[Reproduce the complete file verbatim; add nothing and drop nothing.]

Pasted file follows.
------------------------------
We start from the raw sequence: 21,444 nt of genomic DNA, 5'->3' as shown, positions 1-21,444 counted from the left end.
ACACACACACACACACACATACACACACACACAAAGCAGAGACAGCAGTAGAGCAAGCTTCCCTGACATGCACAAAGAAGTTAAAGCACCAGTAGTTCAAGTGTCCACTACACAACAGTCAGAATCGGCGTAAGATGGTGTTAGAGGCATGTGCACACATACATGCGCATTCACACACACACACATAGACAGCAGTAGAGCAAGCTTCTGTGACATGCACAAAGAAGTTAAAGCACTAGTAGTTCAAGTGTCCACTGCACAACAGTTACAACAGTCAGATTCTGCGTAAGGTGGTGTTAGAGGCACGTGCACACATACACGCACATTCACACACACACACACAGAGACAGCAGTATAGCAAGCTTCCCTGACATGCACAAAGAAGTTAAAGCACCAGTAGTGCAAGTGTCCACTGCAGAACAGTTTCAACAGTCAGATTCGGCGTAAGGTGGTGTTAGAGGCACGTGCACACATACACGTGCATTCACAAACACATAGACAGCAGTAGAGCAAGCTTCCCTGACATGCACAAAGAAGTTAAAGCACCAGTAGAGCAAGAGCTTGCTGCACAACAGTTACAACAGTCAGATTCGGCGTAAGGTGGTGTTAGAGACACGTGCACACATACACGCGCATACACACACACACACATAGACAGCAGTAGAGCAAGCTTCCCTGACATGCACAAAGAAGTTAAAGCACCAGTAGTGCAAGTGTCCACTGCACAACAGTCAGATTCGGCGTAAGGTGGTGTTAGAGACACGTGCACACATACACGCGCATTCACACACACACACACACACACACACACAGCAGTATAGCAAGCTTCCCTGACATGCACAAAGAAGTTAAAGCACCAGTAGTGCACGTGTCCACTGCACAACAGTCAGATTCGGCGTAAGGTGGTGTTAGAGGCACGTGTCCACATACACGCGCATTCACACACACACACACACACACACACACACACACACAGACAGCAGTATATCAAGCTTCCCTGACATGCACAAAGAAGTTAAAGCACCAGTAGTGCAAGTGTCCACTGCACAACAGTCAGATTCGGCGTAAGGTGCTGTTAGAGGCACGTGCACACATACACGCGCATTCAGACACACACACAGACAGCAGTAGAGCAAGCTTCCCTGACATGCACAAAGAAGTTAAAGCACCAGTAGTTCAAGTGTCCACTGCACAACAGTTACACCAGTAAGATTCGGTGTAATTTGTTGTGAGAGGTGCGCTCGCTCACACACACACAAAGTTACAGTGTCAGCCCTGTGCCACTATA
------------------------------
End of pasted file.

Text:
We start from the raw sequence: 21,444 nt of genomic DNA, 5'->3' as shown, positions 1-21,444 counted from the left end.
ACACACACACACACACACATACACACACACACAAAGCAGAGACAGCAGTAGAGCAAGCTTCCCTGACATGCACAAAGAAGTTAAAGCACCAGTAGTTCAAGTGTCCACTACACAACAGTCAGAATCGGCGTAAGATGGTGTTAGAGGCATGTGCACACATACATGCGCATTCACACACACACACATAGACAGCAGTAGAGCAAGCTTCTGTGACATGCACAAAGAAGTTAAAGCACTAGTAGTTCAAGTGTCCACTGCACAACAGTTACAACAGTCAGATTCTGCGTAAGGTGGTGTTAGAGGCACGTGCACACATACACGCACATTCACACACACACACACAGAGACAGCAGTATAGCAAGCTTCCCTGACATGCACAAAGAAGTTAAAGCACCAGTAGTGCAAGTGTCCACTGCAGAACAGTTTCAACAGTCAGATTCGGCGTAAGGTGGTGTTAGAGGCACGTGCACACATACACGTGCATTCACAAACACATAGACAGCAGTAGAGCAAGCTTCCCTGACATGCACAAAGAAGTTAAAGCACCAGTAGAGCAAGAGCTTGCTGCACAACAGTTACAACAGTCAGATTCGGCGTAAGGTGGTGTTAGAGACACGTGCACACATACACGCGCATACACACACACACACATAGACAGCAGTAGAGCAAGCTTCCCTGACATGCACAAAGAAGTTAAAGCACCAGTAGTGCAAGTGTCCACTGCACAACAGTCAGATTCGGCGTAAGGTGGTGTTAGAGACACGTGCACACATACACGCGCATTCACACACACACACACACACACACACACAGCAGTATAGCAAGCTTCCCTGACATGCACAAAGAAGTTAAAGCACCAGTAGTGCACGTGTCCACTGCACAACAGTCAGATTCGGCGTAAGGTGGTGTTAGAGGCACGTGTCCACATACACGCGCATTCACACACACACACACACACACACACACACACACACAGACAGCAGTATATCAAGCTTCCCTGACATGCACAAAGAAGTTAAAGCACCAGTAGTGCAAGTGTCCACTGCACAACAGTCAGATTCGGCGTAAGGTGCTGTTAGAGGCACGTGCACACATACACGCGCATTCAGACACACACACAGACAGCAGTAGAGCAAGCTTCCCTGACATGCACAAAGAAGTTAAAGCACCAGTAGTTCAAGTGTCCACTGCACAACAGTTACACCAGTAAGATTCGGTGTAATTTGTTGTGAGAGGTGCGCTCGCTCACACACACACAAAGTTACAGTGTCAGCCCTGTGCCACTATA